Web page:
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PE firms are holding on to winners longer

PEGs are finding more ways to hold on to promising assets longer while keeping investors happy.

Last month we wrote about the decline in PE holding times, with the median dropping below five years for the first time in almost a decade. These figures represent portfolio companies and not fund durations, as longer-dated funds are relatively new and don’t move the needle yet. PEGs are simply turning companies around a bit faster in recent years, at least in aggregate.

An upcoming PitchBook’s upcoming analyst note takes a closer look at holding times and why certain companies are bucking that trend. Unrelated to any macro factors, there are signs that PEGs are finding more ways to hold on to their winners longer while keeping investors happy. GP-led secondaries are one option, and while those have been happening for a few years, the market has matured.

At least 30% of all secondaries activity was GP-led in 2018 and last year, up from 8% in 2012, according to Greenhill. Popular among the PEGs that use them, GP-led secondaries involve new special purpose vehicles made to hold a handful of portfolio companies for another three to 5 years. Sometimes the firm’s value-creation blueprint needs more time to play out, but the upside might be worth it; LPs can opt out.

Thanks to TA Associates, there’s a new option to consider. Last year, the Boston-based firm rolled out TA Select Opportunities Fund, which sounds like a standard fund but is actually quite interesting. It essentially buys minority stakes in TA portfolio companies that are being sold off to other investors. It’s a relatively new strategy that doesn’t yet have an official name. Private Equity International calls it a “double-down” fund, but a craps term like “hot roll” (as weird as that sounds) might be better than a blackjack one. Whatever we end up calling it, the idea might have staying power, depending on what LPs think of it.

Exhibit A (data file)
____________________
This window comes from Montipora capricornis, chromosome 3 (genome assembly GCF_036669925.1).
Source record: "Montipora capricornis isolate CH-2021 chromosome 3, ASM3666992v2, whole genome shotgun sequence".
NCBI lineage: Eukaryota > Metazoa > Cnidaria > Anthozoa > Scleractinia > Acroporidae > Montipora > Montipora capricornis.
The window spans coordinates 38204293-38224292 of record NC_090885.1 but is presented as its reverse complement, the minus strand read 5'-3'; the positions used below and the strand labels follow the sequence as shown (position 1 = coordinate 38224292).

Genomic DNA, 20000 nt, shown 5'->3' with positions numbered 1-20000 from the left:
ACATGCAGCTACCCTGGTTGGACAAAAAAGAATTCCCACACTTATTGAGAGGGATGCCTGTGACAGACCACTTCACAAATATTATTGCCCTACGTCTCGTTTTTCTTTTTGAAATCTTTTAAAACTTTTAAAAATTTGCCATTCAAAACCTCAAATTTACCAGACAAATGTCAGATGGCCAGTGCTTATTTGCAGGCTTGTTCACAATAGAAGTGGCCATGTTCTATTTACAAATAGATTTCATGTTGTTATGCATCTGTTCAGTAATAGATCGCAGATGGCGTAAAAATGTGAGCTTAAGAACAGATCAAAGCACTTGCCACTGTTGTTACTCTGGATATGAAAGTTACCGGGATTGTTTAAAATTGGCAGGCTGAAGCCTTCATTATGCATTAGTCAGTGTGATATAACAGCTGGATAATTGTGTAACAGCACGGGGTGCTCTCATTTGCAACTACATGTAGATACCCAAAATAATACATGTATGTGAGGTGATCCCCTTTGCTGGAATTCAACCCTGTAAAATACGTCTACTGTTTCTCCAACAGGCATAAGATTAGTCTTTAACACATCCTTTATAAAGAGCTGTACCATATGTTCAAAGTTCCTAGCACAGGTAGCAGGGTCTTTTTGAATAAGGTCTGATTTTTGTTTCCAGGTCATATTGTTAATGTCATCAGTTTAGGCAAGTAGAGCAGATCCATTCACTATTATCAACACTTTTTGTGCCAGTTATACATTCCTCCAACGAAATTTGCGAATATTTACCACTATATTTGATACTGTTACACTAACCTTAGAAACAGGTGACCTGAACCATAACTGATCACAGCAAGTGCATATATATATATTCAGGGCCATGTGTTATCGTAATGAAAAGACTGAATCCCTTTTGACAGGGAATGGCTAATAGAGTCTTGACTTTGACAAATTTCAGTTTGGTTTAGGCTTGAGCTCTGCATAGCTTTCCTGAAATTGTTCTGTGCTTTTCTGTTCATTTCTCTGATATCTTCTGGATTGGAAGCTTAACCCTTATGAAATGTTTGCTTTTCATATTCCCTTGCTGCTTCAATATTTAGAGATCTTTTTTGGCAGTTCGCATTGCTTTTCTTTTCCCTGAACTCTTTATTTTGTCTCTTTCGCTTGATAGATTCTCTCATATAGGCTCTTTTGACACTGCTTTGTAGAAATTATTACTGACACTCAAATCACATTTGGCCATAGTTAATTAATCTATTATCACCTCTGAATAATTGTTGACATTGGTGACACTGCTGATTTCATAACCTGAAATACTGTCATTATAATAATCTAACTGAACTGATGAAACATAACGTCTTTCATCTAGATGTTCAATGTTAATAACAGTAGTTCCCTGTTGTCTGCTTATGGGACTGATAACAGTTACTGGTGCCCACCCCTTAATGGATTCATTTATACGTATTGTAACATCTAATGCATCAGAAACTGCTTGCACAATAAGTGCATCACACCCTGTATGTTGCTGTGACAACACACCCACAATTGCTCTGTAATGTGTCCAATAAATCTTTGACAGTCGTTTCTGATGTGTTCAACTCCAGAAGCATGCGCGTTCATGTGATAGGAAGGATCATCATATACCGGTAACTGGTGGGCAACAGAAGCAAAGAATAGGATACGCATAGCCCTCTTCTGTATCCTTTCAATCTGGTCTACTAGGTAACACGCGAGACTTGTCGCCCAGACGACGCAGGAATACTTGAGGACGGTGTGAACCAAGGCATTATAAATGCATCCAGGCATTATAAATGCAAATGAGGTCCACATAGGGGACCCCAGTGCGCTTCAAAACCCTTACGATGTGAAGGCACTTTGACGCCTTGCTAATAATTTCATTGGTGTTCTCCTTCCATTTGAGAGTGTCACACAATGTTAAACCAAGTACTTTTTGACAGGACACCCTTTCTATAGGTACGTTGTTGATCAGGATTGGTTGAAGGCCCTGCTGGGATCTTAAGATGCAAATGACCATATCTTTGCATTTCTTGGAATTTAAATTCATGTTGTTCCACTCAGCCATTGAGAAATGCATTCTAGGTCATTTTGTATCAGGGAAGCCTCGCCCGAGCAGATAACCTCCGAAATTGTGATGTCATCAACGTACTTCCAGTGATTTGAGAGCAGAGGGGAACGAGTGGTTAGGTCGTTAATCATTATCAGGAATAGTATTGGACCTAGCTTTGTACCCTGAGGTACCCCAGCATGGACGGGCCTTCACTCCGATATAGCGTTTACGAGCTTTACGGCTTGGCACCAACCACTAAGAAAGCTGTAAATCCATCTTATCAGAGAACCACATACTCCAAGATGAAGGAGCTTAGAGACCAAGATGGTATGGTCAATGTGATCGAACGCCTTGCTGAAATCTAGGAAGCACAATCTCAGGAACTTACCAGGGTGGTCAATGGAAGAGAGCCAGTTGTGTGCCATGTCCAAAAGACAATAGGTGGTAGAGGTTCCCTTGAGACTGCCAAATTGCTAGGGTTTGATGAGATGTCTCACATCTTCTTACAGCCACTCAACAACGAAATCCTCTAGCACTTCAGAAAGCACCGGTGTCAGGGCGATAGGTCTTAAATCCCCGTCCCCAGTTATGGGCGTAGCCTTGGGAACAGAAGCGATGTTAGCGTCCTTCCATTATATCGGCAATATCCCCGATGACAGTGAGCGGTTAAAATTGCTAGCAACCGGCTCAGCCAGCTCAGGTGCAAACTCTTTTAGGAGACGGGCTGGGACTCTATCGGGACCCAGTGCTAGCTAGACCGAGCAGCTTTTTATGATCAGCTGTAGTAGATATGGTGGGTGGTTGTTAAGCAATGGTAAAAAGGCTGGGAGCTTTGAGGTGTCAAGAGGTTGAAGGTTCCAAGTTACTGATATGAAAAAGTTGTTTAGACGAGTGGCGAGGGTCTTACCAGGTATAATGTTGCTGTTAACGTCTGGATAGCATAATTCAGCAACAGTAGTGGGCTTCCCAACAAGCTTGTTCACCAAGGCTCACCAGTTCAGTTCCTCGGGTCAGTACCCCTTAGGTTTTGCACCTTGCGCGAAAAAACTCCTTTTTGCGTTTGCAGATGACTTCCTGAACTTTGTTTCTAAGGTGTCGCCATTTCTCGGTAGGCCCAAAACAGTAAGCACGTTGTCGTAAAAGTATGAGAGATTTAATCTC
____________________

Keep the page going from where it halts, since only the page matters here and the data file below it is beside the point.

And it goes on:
Breakout returns aren’t likely, but they could give LPs a differentiated risk/return profile while helping the GP grow assets under management. We suspect the market will be watching the fund closely, not only in how it performs but also in how TA navigates the potential conflicts of interest.

This column originally appeared in The Lead Left.

Featured image via sukanya sitthikongsak/Moment/Getty Images

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    Written by Alex Lykken
    Alex Lykken is a senior analyst at PitchBook, covering custom research projects and white papers across the PE, VC and M&A markets. He worked on PitchBook’s editorial team from 2012 to 2015 and re-joined in 2017 after a two-year stint at Goldman Sachs. He attended Central Washington University and studied history and political science.

    Outside of work, he spends his time fishing, golfing, writing, losing at fantasy football, and trying to keep up with his two-year-old lab.
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